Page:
paypal free money scam
March 18, 2010 11:42 AM   Subscribe

Unauthorized transfer of cash INTO my paypal account. What is going on?

Yesterday morning I bought something online and paid with paypal. There were actually two weird things about the transaction, which I didn't think too much of at the time:

1. On the first attempt, Paypal said the transaction failed. When I tried again it said my account was running in "limited" mode or something to that effect. I had to verify my password and security questions and then everything went back to seemingly normal.
2. After the account was back to normal, I retried the transaction, but this time I noticed that the funding source was a bank account that I never heard of (SUNTRUST BANK, fwiw). I changed the selection in the dropdown menu to select my actual bank. The transaction appears to have gone through fine the second time.

The reason I didn't think too much of #2 is because I just kind of assumed it was some really old checking account that I had at some point linked with Paypal and never got around to deleting. Ok, so there's a third weird thing - this mystery bank account was marked as the primary funding source, rather than my "real" bank account being marked as such.

Now for the really weird part. This morning I received an an email from paypal with subject "Bank Account Transfer Complete". The email was to inform that $1500 was transfered from my bank account into paypal. I never did such a thing. I got alarmed, and logged into paypal. Sure enough, I have a $1500 balance just sitting there.

I changed my paypal and email passwords. I filed a dispute with Paypal. As much as I'd love to have $1500 in free money, something is obviously all screwed up here.

In the meantime, what on earth might be going on here? It's either some paypal bug, where somebody's bank account was accidentally linked to my paypal account, or some kind of scam.

Any ideas? How alarmed should I be?
posted by jclovebrew to Work & Money (15 answers total) 1 user marked this as a favorite
This might sound like a stupid question, but are you sure that email was from Paypal, and that you logged in by not clicking on any links in the email?
posted by jangie at 11:53 AM on March 18, 2010

Umm, the 'limited mode' and 'verify your password and security question'... Did that come to you in an email, or did you follow a link from your email to the site that prompted that? That's a common phishing technique.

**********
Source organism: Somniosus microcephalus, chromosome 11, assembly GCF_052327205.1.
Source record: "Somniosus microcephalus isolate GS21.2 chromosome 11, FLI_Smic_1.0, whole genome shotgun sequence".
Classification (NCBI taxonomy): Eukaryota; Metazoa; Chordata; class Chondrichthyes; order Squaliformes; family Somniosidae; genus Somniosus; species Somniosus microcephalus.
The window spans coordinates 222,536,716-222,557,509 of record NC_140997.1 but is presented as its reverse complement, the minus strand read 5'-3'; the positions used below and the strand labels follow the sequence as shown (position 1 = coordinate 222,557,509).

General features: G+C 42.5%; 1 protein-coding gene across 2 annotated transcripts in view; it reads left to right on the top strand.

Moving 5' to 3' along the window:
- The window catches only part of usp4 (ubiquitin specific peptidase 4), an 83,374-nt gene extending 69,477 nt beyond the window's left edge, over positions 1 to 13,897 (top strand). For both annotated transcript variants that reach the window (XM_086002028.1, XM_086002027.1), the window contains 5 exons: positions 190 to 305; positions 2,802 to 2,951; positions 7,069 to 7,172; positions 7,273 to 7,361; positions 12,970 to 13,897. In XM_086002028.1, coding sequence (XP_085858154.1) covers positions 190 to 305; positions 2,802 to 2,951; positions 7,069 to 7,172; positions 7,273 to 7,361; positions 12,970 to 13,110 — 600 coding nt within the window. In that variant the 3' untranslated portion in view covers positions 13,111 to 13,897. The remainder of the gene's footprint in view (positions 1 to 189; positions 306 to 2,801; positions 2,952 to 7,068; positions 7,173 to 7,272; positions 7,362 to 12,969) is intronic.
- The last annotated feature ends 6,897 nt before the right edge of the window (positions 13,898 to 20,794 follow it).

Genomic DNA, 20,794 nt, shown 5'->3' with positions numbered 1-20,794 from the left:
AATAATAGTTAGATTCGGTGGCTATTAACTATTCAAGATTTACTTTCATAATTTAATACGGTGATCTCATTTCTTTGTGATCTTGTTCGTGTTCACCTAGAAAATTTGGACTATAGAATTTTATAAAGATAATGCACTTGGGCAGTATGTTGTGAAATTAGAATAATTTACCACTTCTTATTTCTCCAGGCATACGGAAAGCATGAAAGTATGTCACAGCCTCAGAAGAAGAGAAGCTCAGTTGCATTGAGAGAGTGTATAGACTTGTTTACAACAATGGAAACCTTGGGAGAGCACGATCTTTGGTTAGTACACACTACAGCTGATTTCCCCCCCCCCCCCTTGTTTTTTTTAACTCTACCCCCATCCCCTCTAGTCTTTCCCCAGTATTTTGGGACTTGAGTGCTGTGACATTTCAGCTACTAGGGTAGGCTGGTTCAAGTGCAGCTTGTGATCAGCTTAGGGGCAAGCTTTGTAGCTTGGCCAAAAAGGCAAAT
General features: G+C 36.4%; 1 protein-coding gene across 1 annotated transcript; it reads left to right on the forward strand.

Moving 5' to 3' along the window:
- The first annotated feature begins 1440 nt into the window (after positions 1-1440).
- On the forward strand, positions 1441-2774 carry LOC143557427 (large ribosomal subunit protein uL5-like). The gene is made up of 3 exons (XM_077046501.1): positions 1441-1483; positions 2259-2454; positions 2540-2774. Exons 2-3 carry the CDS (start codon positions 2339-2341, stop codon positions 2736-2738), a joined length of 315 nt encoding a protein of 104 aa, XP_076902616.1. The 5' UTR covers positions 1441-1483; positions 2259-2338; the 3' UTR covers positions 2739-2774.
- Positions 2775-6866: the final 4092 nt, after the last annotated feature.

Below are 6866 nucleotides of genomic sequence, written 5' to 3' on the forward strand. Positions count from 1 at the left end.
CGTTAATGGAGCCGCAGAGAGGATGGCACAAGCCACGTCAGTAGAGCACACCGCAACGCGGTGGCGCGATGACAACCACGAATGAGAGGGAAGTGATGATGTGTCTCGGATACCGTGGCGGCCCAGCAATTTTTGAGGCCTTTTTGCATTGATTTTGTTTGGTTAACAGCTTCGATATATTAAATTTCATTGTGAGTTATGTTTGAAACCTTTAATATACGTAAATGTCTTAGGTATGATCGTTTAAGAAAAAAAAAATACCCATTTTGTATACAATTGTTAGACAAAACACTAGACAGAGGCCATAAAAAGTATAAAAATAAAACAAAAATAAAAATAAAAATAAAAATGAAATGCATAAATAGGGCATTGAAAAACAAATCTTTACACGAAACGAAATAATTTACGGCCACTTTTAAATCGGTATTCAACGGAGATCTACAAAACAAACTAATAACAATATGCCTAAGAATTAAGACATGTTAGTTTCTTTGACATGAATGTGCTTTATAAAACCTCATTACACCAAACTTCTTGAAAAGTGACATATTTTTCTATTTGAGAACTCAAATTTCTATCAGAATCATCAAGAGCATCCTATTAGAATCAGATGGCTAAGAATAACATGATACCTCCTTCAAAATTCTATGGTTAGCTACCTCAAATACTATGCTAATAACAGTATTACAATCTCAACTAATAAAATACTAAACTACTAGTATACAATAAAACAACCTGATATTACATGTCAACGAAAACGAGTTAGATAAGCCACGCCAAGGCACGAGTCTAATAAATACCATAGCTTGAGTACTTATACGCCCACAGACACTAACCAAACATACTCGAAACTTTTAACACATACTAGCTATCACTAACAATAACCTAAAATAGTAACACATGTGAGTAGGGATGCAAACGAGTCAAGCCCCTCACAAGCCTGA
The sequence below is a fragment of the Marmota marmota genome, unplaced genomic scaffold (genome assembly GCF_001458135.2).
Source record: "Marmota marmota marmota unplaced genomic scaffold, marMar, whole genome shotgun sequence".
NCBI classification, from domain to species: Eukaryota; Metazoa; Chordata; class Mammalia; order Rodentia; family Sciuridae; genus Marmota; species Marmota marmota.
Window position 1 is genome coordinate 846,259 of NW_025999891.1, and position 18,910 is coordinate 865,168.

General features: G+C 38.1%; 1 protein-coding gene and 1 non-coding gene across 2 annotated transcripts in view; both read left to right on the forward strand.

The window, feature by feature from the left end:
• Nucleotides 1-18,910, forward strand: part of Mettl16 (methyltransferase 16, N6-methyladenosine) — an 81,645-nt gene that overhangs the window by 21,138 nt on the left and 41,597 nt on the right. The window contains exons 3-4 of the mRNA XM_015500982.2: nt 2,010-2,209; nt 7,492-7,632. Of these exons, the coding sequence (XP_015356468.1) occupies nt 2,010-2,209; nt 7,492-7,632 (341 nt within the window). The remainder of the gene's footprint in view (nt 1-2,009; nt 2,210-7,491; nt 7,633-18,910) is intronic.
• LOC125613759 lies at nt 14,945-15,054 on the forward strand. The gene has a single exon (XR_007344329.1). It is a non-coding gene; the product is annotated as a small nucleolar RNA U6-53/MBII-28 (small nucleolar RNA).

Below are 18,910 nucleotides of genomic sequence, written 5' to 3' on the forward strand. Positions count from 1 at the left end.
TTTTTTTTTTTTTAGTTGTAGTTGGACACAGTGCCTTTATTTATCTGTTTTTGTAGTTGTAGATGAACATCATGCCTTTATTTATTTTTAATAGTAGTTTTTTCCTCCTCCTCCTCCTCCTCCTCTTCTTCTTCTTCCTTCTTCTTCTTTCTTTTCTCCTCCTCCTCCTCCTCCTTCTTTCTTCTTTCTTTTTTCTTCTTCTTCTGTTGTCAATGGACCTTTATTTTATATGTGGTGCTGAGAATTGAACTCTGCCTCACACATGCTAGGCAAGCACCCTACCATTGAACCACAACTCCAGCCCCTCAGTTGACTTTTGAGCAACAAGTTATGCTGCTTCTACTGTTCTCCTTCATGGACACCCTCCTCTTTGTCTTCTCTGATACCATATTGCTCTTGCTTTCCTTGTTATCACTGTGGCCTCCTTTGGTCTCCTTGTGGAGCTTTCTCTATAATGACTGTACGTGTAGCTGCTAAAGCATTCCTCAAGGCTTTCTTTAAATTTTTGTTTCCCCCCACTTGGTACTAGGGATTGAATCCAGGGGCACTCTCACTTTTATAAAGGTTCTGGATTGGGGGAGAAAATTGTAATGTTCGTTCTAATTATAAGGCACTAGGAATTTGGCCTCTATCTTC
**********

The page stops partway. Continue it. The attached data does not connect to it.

posted by WinnipegDragon at 11:55 AM on March 18, 2010

If it's real, MeMail me with step-by-step instructions to do what you did.

I keed, I keed. Are you 100% positive that you were actually dealing with PayPal? What you're describing could be a variant of a phishing scam that attempts to get you to "pay back" the $1500 to someone, from your actual bank account. BE CAREFUL and always make sure you check your browser's location bar to make sure you're really on the PayPal site. You might want to reset your PayPal password, just to be safe. I'm not sure how much critical data might be visible to someone who was able to log in as you, if your password did fall into the wrong hands. A thorough scrubbing may be in order.
posted by The Winsome Parker Lewis at 11:58 AM on March 18, 2010

The limited mode and security verification came while already logged in to the paypal account. I got to paypal while doing the "checkout" from the 3rd party vendor. I have no reason to suspect the 3rd party vendor of fraud, as they are a well regarded motorcycle part supplier.

As for today's email, there was no link to click on. I explicitly logged in to paypal to check things out.
posted by jclovebrew at 11:59 AM on March 18, 2010

Oh sorry, I just reread your original post and see you did reset your password.

I think you're on the right track by getting in touch with PayPal directly and letting them sort it out. I'm not sure what else I can offer here. :-)
posted by The Winsome Parker Lewis at 12:03 PM on March 18, 2010

Maybe it's a hack where they want to test if they can get in to your account (you did verfiy password, etc) and once in, they know they can also take money out.

Call PP immediately and let them know.
posted by stormpooper at 12:06 PM on March 18, 2010

Well, I just called Paypal directly. Evidently, someone must have gotten into my account (which, that alone is extremely alarming to me), and linked the other bank account. The paypal rep said they've seen this sort of thing before where someone gains access to a paypal account, transfers money in, and then intends to spend it by making paypal purchases. (I didn't ask and he didn't elaborate as to how they get the "victim" bank account in the first place).